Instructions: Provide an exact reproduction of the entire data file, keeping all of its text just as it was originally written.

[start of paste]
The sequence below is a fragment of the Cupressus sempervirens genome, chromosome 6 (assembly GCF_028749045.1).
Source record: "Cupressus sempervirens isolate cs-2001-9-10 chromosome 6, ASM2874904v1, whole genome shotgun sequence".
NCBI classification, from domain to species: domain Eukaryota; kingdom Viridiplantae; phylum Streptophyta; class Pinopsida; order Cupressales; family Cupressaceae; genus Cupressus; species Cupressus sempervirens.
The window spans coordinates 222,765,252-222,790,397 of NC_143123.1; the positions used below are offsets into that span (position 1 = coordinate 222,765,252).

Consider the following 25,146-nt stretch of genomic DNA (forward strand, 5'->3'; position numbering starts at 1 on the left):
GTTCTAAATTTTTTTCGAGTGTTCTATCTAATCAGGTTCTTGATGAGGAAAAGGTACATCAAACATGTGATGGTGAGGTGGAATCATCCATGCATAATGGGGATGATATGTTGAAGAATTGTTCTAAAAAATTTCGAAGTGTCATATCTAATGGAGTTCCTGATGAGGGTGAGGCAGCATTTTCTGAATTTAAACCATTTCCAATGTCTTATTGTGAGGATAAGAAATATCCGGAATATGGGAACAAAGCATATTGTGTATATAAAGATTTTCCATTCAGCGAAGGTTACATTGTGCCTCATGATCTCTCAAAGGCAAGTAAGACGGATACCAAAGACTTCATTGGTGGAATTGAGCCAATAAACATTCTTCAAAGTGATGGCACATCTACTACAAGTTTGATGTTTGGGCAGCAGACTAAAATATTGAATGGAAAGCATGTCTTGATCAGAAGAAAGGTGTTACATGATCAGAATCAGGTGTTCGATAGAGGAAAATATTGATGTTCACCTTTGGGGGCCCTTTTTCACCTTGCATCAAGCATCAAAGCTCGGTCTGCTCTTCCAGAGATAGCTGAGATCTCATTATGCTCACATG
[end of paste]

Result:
The sequence below is a fragment of the Cupressus sempervirens genome, chromosome 6 (assembly GCF_028749045.1).
Source record: "Cupressus sempervirens isolate cs-2001-9-10 chromosome 6, ASM2874904v1, whole genome shotgun sequence".
NCBI classification, from domain to species: domain Eukaryota; kingdom Viridiplantae; phylum Streptophyta; class Pinopsida; order Cupressales; family Cupressaceae; genus Cupressus; species Cupressus sempervirens.
The window spans coordinates 222,765,252-222,790,397 of NC_143123.1; the positions used below are offsets into that span (position 1 = coordinate 222,765,252).

Consider the following 25,146-nt stretch of genomic DNA (forward strand, 5'->3'; position numbering starts at 1 on the left):
GTTCTAAATTTTTTTCGAGTGTTCTATCTAATCAGGTTCTTGATGAGGAAAAGGTACATCAAACATGTGATGGTGAGGTGGAATCATCCATGCATAATGGGGATGATATGTTGAAGAATTGTTCTAAAAAATTTCGAAGTGTCATATCTAATGGAGTTCCTGATGAGGGTGAGGCAGCATTTTCTGAATTTAAACCATTTCCAATGTCTTATTGTGAGGATAAGAAATATCCGGAATATGGGAACAAAGCATATTGTGTATATAAAGATTTTCCATTCAGCGAAGGTTACATTGTGCCTCATGATCTCTCAAAGGCAAGTAAGACGGATACCAAAGACTTCATTGGTGGAATTGAGCCAATAAACATTCTTCAAAGTGATGGCACATCTACTACAAGTTTGATGTTTGGGCAGCAGACTAAAATATTGAATGGAAAGCATGTCTTGATCAGAAGAAAGGTGTTACATGATCAGAATCAGGTGTTCGATAGAGGAAAATATTGATGTTCACCTTTGGGGGCCCTTTTTCACCTTGCATCAAGCATCAAAGCTCGGTCTGCTCTTCCAGAGATAGCTGAGATCTCATTATGCTCACATG